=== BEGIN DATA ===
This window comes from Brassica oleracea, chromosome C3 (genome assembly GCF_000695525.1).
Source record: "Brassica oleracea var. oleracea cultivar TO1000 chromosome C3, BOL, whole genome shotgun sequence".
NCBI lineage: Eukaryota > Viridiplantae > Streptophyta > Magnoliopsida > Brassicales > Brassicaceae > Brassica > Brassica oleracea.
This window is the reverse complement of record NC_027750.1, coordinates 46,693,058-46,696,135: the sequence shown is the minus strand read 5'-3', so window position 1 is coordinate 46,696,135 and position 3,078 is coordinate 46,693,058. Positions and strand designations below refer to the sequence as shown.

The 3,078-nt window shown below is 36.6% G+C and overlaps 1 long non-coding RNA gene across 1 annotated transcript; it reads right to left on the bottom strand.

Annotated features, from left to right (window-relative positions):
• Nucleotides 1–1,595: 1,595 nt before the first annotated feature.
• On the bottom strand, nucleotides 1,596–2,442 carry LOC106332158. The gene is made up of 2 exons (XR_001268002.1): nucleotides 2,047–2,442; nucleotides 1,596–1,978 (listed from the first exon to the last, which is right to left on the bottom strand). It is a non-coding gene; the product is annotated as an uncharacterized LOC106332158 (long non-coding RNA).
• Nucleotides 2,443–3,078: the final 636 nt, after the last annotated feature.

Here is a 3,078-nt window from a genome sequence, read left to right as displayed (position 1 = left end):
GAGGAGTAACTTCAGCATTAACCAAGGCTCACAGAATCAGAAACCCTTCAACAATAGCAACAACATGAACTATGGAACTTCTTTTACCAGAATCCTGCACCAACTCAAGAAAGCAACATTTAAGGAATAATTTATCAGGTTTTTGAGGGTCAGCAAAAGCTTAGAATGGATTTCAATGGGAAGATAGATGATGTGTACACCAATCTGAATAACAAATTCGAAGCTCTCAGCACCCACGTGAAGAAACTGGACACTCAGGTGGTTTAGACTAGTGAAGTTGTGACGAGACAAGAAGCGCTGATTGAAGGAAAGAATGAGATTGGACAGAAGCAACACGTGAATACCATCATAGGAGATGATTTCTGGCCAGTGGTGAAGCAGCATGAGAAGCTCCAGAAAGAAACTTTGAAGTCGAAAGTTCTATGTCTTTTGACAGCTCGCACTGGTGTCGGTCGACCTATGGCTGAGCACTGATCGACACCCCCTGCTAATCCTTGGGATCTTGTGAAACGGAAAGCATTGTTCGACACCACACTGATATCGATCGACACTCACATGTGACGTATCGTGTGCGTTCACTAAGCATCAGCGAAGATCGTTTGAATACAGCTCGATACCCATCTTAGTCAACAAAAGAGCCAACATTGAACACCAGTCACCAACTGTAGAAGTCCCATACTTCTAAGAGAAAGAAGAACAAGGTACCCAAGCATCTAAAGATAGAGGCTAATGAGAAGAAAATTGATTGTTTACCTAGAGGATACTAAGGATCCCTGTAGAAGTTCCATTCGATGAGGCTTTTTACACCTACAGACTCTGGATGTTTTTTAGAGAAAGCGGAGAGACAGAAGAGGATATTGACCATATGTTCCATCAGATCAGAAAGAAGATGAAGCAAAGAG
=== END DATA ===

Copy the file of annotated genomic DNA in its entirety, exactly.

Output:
This window comes from Brassica oleracea, chromosome C3 (genome assembly GCF_000695525.1).
Source record: "Brassica oleracea var. oleracea cultivar TO1000 chromosome C3, BOL, whole genome shotgun sequence".
NCBI lineage: Eukaryota > Viridiplantae > Streptophyta > Magnoliopsida > Brassicales > Brassicaceae > Brassica > Brassica oleracea.
This window is the reverse complement of record NC_027750.1, coordinates 46,693,058-46,696,135: the sequence shown is the minus strand read 5'-3', so window position 1 is coordinate 46,696,135 and position 3,078 is coordinate 46,693,058. Positions and strand designations below refer to the sequence as shown.

The 3,078-nt window shown below is 36.6% G+C and overlaps 1 long non-coding RNA gene across 1 annotated transcript; it reads right to left on the bottom strand.

Annotated features, from left to right (window-relative positions):
• Nucleotides 1–1,595: 1,595 nt before the first annotated feature.
• On the bottom strand, nucleotides 1,596–2,442 carry LOC106332158. The gene is made up of 2 exons (XR_001268002.1): nucleotides 2,047–2,442; nucleotides 1,596–1,978 (listed from the first exon to the last, which is right to left on the bottom strand). It is a non-coding gene; the product is annotated as an uncharacterized LOC106332158 (long non-coding RNA).
• Nucleotides 2,443–3,078: the final 636 nt, after the last annotated feature.

Here is a 3,078-nt window from a genome sequence, read left to right as displayed (position 1 = left end):
GAGGAGTAACTTCAGCATTAACCAAGGCTCACAGAATCAGAAACCCTTCAACAATAGCAACAACATGAACTATGGAACTTCTTTTACCAGAATCCTGCACCAACTCAAGAAAGCAACATTTAAGGAATAATTTATCAGGTTTTTGAGGGTCAGCAAAAGCTTAGAATGGATTTCAATGGGAAGATAGATGATGTGTACACCAATCTGAATAACAAATTCGAAGCTCTCAGCACCCACGTGAAGAAACTGGACACTCAGGTGGTTTAGACTAGTGAAGTTGTGACGAGACAAGAAGCGCTGATTGAAGGAAAGAATGAGATTGGACAGAAGCAACACGTGAATACCATCATAGGAGATGATTTCTGGCCAGTGGTGAAGCAGCATGAGAAGCTCCAGAAAGAAACTTTGAAGTCGAAAGTTCTATGTCTTTTGACAGCTCGCACTGGTGTCGGTCGACCTATGGCTGAGCACTGATCGACACCCCCTGCTAATCCTTGGGATCTTGTGAAACGGAAAGCATTGTTCGACACCACACTGATATCGATCGACACTCACATGTGACGTATCGTGTGCGTTCACTAAGCATCAGCGAAGATCGTTTGAATACAGCTCGATACCCATCTTAGTCAACAAAAGAGCCAACATTGAACACCAGTCACCAACTGTAGAAGTCCCATACTTCTAAGAGAAAGAAGAACAAGGTACCCAAGCATCTAAAGATAGAGGCTAATGAGAAGAAAATTGATTGTTTACCTAGAGGATACTAAGGATCCCTGTAGAAGTTCCATTCGATGAGGCTTTTTACACCTACAGACTCTGGATGTTTTTTAGAGAAAGCGGAGAGACAGAAGAGGATATTGACCATATGTTCCATCAGATCAGAAAGAAGATGAAGCAAAGAG